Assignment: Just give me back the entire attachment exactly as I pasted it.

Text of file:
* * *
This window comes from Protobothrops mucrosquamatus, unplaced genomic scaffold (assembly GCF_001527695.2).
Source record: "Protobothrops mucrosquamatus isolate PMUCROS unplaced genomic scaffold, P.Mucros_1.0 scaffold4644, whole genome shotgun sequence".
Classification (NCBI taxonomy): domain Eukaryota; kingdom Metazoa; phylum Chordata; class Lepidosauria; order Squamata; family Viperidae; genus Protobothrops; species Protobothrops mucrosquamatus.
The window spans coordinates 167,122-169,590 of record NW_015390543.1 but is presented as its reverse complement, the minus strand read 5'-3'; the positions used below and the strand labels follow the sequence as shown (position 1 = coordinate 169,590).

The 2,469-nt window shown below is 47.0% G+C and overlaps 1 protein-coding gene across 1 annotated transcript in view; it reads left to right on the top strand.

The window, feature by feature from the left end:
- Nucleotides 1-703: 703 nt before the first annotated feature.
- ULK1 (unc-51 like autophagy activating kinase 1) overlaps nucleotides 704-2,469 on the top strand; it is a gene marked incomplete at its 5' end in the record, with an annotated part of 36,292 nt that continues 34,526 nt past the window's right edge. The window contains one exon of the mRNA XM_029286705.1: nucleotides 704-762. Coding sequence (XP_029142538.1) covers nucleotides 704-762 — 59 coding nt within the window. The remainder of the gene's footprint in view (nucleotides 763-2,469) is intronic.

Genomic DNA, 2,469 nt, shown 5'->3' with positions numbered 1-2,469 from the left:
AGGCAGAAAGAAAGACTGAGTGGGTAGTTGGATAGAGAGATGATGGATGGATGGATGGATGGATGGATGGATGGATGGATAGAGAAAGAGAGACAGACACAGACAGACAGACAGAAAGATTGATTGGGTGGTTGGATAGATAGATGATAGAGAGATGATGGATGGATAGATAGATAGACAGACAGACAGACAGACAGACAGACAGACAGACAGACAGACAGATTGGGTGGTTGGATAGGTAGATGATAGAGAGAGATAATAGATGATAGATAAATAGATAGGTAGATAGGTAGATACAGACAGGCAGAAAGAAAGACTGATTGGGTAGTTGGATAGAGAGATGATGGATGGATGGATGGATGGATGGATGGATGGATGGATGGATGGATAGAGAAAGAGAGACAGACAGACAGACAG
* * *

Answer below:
This window comes from Protobothrops mucrosquamatus, unplaced genomic scaffold (assembly GCF_001527695.2).
Source record: "Protobothrops mucrosquamatus isolate PMUCROS unplaced genomic scaffold, P.Mucros_1.0 scaffold4644, whole genome shotgun sequence".
Classification (NCBI taxonomy): domain Eukaryota; kingdom Metazoa; phylum Chordata; class Lepidosauria; order Squamata; family Viperidae; genus Protobothrops; species Protobothrops mucrosquamatus.
The window spans coordinates 167,122-169,590 of record NW_015390543.1 but is presented as its reverse complement, the minus strand read 5'-3'; the positions used below and the strand labels follow the sequence as shown (position 1 = coordinate 169,590).

The 2,469-nt window shown below is 47.0% G+C and overlaps 1 protein-coding gene across 1 annotated transcript in view; it reads left to right on the top strand.

The window, feature by feature from the left end:
- Nucleotides 1-703: 703 nt before the first annotated feature.
- ULK1 (unc-51 like autophagy activating kinase 1) overlaps nucleotides 704-2,469 on the top strand; it is a gene marked incomplete at its 5' end in the record, with an annotated part of 36,292 nt that continues 34,526 nt past the window's right edge. The window contains one exon of the mRNA XM_029286705.1: nucleotides 704-762. Coding sequence (XP_029142538.1) covers nucleotides 704-762 — 59 coding nt within the window. The remainder of the gene's footprint in view (nucleotides 763-2,469) is intronic.

Genomic DNA, 2,469 nt, shown 5'->3' with positions numbered 1-2,469 from the left:
AGGCAGAAAGAAAGACTGAGTGGGTAGTTGGATAGAGAGATGATGGATGGATGGATGGATGGATGGATGGATGGATGGATAGAGAAAGAGAGACAGACACAGACAGACAGACAGAAAGATTGATTGGGTGGTTGGATAGATAGATGATAGAGAGATGATGGATGGATAGATAGATAGACAGACAGACAGACAGACAGACAGACAGACAGACAGACAGACAGATTGGGTGGTTGGATAGGTAGATGATAGAGAGAGATAATAGATGATAGATAAATAGATAGGTAGATAGGTAGATACAGACAGGCAGAAAGAAAGACTGATTGGGTAGTTGGATAGAGAGATGATGGATGGATGGATGGATGGATGGATGGATGGATGGATGGATGGATAGAGAAAGAGAGACAGACAGACAGACAG